After several days I had a plan. I would wait until my husband was out of the house (explaining my project would have been impossible and I didn't want an audience). I chose a small Danish leather-topped table; I moved the dining table to make sure I had enough space, set up a light, set up the camera--a cereal box stood in for my head--and I lay across the table. Anatomy (and a couple of fused disks in my neck) made it impossible to get all of my chin below the table top. With my left hand holding the bag tightly behind my head, I snapped the shutter with my right and waited in place for the timer. In some photos I forgot to remove my glasses (they were hanging on my forehead); in some I inadvertently used the flash (I wanted shadows); in some I am without the bag (I look like a gray-haired Dracula); and in others I am laughing too heartily.

I chose a photo and with Corel Photo/Paint was able to remove my arms and the table legs, clone my missing chin, enhance the turkey-look of the skin, and add the carrying strap. I think the contraption on the right represents a scale--$2 per lb. Lesson learned: If you're in your sixties and want to hang upside down, a net bag is handy for holding face parts in place. Gravity is awesome.

I am usually very serious when working on a painting. Playing with digital photos is just great fun; I don't think of it as art but as "arting around." I'm still looking for a model.

Saturday, November 28, 2009

Retrieving the Wild, acrylic, 24x18

Expression has been a recent topic in blogs that I follow: Kathy's and Margaret's --and I pay careful attention to Don's insightful comments on those sites; he has a great self-portrait on his blog and his Thanksgiving entry was powerful. Margaret's entry from yesterday asked if we could identify when we found our artistic voice. I found mine easily when I was in my twenties but it was with sculpture.

In 2001, after 35 years of sculpting, I switched to painting. For some reason I felt that I needed to paint because I could no longer express myself with sculpture, such a slow process--whether clay, wood, or stone. I've since learned that painting (my painting, anyway) is not necessarily faster. Getting the nod of approval was important when I began painting so I chose my subjects carefully and stayed close to realism.

In 2006, I awoke from a dream and made a sketch. In the dream I had unearthed and retrieved something important and a bit gross. I interpreted the dream as a message--don't shy away from the strange. (Yes, people--for many years I kept a dream diary--great fun-- & have actually tried programming my dreams. It sometimes works.) I also acknowledge the book "Women Who Run with the Wolves," which says we often leave our wild side behind in order to conform. (To Heck with that!) I felt this painting was my announcement that I would take more chances with my work.

I am fortunate--I have good friends and family who enjoy and buy art; they provide approval and support. They don't necessarily like everything I paint but they see it as progress. Close friends who are neighbors bought this painting at my summer show; I visit it often. Lots of my paintings have not made it off my street!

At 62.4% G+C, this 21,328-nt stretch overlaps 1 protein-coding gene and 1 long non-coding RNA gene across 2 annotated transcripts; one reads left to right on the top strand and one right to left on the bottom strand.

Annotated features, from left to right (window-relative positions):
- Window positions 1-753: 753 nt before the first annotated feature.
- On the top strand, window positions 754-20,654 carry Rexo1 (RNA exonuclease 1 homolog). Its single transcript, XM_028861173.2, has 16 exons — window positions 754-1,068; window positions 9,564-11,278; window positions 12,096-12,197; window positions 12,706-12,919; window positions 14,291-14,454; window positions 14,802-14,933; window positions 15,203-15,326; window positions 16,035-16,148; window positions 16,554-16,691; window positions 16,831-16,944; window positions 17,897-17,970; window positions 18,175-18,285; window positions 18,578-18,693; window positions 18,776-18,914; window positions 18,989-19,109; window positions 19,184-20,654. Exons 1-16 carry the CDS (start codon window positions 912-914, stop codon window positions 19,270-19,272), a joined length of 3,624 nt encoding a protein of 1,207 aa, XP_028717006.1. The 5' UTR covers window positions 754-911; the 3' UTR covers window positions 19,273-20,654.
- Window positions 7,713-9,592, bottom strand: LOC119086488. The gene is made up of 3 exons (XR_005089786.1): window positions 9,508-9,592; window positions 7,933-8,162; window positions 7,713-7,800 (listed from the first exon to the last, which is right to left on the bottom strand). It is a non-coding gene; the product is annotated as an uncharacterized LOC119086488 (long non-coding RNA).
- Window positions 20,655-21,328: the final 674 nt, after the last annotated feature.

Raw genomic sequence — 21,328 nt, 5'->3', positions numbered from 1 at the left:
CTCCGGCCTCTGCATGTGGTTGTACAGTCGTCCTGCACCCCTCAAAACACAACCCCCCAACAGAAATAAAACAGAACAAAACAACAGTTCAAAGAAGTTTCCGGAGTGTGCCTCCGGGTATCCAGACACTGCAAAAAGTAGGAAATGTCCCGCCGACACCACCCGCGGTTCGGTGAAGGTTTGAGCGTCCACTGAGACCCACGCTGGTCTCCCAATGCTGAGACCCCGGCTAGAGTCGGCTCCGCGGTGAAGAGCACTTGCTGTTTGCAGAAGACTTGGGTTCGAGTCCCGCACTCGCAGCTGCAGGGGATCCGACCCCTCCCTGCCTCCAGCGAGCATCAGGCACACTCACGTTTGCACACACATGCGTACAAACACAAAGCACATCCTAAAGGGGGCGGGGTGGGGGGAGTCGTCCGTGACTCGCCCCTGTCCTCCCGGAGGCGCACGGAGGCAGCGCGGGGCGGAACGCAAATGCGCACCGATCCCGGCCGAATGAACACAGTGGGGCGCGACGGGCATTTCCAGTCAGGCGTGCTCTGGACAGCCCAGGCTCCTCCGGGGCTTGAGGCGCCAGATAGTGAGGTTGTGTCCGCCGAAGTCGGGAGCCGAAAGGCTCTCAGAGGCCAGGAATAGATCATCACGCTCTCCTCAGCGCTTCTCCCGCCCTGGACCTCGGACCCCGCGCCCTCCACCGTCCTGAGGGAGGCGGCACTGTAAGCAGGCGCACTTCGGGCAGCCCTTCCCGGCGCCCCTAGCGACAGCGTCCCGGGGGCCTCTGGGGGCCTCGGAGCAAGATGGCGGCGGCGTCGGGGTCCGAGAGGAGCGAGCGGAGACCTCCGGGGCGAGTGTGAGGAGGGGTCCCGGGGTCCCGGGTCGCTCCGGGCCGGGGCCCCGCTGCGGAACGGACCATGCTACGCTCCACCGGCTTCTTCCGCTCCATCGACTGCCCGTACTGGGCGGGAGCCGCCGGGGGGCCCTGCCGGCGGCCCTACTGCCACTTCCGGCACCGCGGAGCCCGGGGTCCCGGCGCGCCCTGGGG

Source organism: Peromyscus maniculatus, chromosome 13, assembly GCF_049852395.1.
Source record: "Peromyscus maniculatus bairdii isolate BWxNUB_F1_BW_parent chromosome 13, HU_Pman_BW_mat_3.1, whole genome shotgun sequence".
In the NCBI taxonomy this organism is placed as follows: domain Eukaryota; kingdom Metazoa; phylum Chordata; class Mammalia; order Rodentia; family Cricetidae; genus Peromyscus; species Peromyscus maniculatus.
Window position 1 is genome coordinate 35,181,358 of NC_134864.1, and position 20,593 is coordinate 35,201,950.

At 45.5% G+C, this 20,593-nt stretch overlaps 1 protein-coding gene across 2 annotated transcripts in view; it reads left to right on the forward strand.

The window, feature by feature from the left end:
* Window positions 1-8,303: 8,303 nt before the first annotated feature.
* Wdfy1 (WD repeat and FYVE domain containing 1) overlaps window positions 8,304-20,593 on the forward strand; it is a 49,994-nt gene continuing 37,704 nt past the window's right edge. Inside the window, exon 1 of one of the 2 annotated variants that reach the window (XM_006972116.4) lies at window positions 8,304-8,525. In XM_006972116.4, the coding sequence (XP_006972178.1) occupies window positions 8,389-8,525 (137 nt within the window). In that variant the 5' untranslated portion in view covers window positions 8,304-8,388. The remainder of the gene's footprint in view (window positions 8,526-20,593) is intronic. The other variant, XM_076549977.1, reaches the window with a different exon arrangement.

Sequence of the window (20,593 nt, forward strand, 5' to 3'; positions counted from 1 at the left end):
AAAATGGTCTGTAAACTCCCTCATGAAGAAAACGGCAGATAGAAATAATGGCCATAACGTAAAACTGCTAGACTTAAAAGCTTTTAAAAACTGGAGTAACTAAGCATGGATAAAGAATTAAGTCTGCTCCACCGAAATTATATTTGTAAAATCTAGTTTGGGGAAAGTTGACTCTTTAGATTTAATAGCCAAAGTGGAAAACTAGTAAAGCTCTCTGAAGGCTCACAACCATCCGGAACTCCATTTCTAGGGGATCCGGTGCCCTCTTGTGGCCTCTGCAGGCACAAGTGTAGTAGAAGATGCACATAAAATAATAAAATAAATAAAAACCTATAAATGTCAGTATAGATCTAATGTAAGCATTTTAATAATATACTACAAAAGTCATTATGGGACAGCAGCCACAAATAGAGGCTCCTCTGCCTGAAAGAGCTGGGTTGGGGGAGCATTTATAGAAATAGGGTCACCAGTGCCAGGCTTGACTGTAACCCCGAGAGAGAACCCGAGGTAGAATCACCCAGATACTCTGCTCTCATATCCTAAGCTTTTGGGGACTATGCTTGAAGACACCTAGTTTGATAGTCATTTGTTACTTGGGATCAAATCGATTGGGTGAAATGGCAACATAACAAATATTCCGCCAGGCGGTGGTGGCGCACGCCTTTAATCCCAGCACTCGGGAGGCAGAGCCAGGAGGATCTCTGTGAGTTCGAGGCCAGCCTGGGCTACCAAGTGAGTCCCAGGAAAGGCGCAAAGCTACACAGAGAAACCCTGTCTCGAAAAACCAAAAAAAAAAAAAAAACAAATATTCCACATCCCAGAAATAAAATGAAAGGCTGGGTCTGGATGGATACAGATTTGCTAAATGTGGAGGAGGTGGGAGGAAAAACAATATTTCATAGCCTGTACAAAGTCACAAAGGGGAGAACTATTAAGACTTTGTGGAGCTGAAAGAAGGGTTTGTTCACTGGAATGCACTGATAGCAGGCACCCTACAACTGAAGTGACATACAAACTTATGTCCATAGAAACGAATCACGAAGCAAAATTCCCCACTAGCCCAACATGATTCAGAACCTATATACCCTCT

Thursday, November 26, 2009


I celebrated Thanksgiving on Scuppernong Hill with my brother, my sister-in-law, and with friends who have become family. A sunny November day, great food, good people--for this I am thankful.

Sunday, November 22, 2009


Dying Lucky Bamboo, Inktense pencils on w/c paper, 12x9
This was my first attempt at Kathy's 20-minute challenge. My usual method of painting or drawing is to work for 10 minutes, then ponder for 30. Why I thought I could record this scene with speed (not in my DNA) is a mystery. My timer ticked annoyingly and I couldn't read the names of colors on the pencils--all the leads looked alike. When the buzzer sounded, not much was done so I continued--for at least another 60 minutes. (A friend gave me the vase with three bamboo stalks five years ago. In Feng Sui, 3 is for happiness--one died two years ago; 2 is for love & marriage--I'll wait and see; and 1 has no meaning listed.)

Pears on a copper plate, pastel pencils on w/c paper, 9x12
This was last night's attempt at the 20-minute challenge. Now experienced, I limited myself to five items--three pears, a copper plate, and a woven leather place mat; I set them under a single overhead light and chose conte pastel pencils because the colors are easy to identify. Using the microwave timer (no ticking) very little was recognizable at 20 minutes. I kept going--for a total of 45 minutes, even with the elimination of the place mat!
I will try the challenge again and I almost have a plan: I'll stick with the pastel pencils and tackle maybe one lemon on a white paper plate (no reflections). Speedy is not my nickname but this is fun.

Tuesday, November 17, 2009

A Sad Painting

Entropy, acrylic, 24x18